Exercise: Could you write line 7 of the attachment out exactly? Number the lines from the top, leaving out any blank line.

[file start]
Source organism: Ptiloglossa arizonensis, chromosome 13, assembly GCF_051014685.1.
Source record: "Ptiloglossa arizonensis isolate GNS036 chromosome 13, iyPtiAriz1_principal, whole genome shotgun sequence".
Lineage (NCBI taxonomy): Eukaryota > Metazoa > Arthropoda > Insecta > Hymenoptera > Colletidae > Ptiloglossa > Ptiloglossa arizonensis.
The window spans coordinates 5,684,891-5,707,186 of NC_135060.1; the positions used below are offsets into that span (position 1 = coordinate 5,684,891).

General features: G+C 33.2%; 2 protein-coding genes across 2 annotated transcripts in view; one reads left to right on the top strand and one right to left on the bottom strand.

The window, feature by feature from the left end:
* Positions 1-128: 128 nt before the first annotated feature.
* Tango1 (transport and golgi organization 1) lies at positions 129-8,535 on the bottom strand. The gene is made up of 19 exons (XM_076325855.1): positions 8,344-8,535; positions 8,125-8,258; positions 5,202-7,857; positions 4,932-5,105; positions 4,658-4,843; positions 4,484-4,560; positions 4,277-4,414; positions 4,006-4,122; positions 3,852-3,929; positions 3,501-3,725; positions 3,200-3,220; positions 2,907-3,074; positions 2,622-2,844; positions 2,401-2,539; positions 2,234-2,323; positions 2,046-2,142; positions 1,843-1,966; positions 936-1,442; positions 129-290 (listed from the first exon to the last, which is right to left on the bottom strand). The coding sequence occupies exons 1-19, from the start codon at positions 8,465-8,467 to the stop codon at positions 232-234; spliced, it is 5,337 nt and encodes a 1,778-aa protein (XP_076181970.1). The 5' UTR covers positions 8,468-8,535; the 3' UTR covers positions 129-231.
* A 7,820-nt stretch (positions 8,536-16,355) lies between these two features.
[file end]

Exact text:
* Positions 1-128: 128 nt before the first annotated feature.